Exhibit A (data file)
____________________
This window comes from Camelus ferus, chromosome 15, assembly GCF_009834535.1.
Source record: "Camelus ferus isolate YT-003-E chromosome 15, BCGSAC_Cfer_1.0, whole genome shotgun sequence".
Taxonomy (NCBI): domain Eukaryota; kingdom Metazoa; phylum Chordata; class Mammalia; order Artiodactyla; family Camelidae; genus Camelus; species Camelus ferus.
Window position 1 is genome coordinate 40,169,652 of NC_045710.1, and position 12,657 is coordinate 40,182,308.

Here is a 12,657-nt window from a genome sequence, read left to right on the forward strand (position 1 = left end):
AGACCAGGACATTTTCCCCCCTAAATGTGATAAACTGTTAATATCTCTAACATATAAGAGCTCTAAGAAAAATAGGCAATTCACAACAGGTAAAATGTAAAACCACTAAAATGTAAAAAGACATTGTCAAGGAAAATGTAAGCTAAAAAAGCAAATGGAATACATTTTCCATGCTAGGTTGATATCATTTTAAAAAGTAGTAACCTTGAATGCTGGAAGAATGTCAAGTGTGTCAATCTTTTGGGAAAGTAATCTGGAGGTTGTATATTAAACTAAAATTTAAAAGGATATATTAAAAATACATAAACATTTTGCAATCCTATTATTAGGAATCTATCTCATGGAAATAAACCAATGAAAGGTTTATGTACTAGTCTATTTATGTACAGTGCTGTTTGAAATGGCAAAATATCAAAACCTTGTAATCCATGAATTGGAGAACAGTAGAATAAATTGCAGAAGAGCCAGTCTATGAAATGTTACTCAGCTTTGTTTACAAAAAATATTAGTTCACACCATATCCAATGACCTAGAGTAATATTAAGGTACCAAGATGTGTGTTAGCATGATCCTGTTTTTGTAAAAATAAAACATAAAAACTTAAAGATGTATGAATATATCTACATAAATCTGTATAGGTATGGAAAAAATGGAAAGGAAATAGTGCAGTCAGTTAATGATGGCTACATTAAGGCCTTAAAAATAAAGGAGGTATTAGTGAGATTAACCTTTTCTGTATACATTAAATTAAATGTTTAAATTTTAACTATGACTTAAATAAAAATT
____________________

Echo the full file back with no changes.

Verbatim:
This window comes from Camelus ferus, chromosome 15, assembly GCF_009834535.1.
Source record: "Camelus ferus isolate YT-003-E chromosome 15, BCGSAC_Cfer_1.0, whole genome shotgun sequence".
Taxonomy (NCBI): domain Eukaryota; kingdom Metazoa; phylum Chordata; class Mammalia; order Artiodactyla; family Camelidae; genus Camelus; species Camelus ferus.
Window position 1 is genome coordinate 40,169,652 of NC_045710.1, and position 12,657 is coordinate 40,182,308.

Here is a 12,657-nt window from a genome sequence, read left to right on the forward strand (position 1 = left end):
AGACCAGGACATTTTCCCCCCTAAATGTGATAAACTGTTAATATCTCTAACATATAAGAGCTCTAAGAAAAATAGGCAATTCACAACAGGTAAAATGTAAAACCACTAAAATGTAAAAAGACATTGTCAAGGAAAATGTAAGCTAAAAAAGCAAATGGAATACATTTTCCATGCTAGGTTGATATCATTTTAAAAAGTAGTAACCTTGAATGCTGGAAGAATGTCAAGTGTGTCAATCTTTTGGGAAAGTAATCTGGAGGTTGTATATTAAACTAAAATTTAAAAGGATATATTAAAAATACATAAACATTTTGCAATCCTATTATTAGGAATCTATCTCATGGAAATAAACCAATGAAAGGTTTATGTACTAGTCTATTTATGTACAGTGCTGTTTGAAATGGCAAAATATCAAAACCTTGTAATCCATGAATTGGAGAACAGTAGAATAAATTGCAGAAGAGCCAGTCTATGAAATGTTACTCAGCTTTGTTTACAAAAAATATTAGTTCACACCATATCCAATGACCTAGAGTAATATTAAGGTACCAAGATGTGTGTTAGCATGATCCTGTTTTTGTAAAAATAAAACATAAAAACTTAAAGATGTATGAATATATCTACATAAATCTGTATAGGTATGGAAAAAATGGAAAGGAAATAGTGCAGTCAGTTAATGATGGCTACATTAAGGCCTTAAAAATAAAGGAGGTATTAGTGAGATTAACCTTTTCTGTATACATTAAATTAAATGTTTAAATTTTAACTATGACTTAAATAAAAATT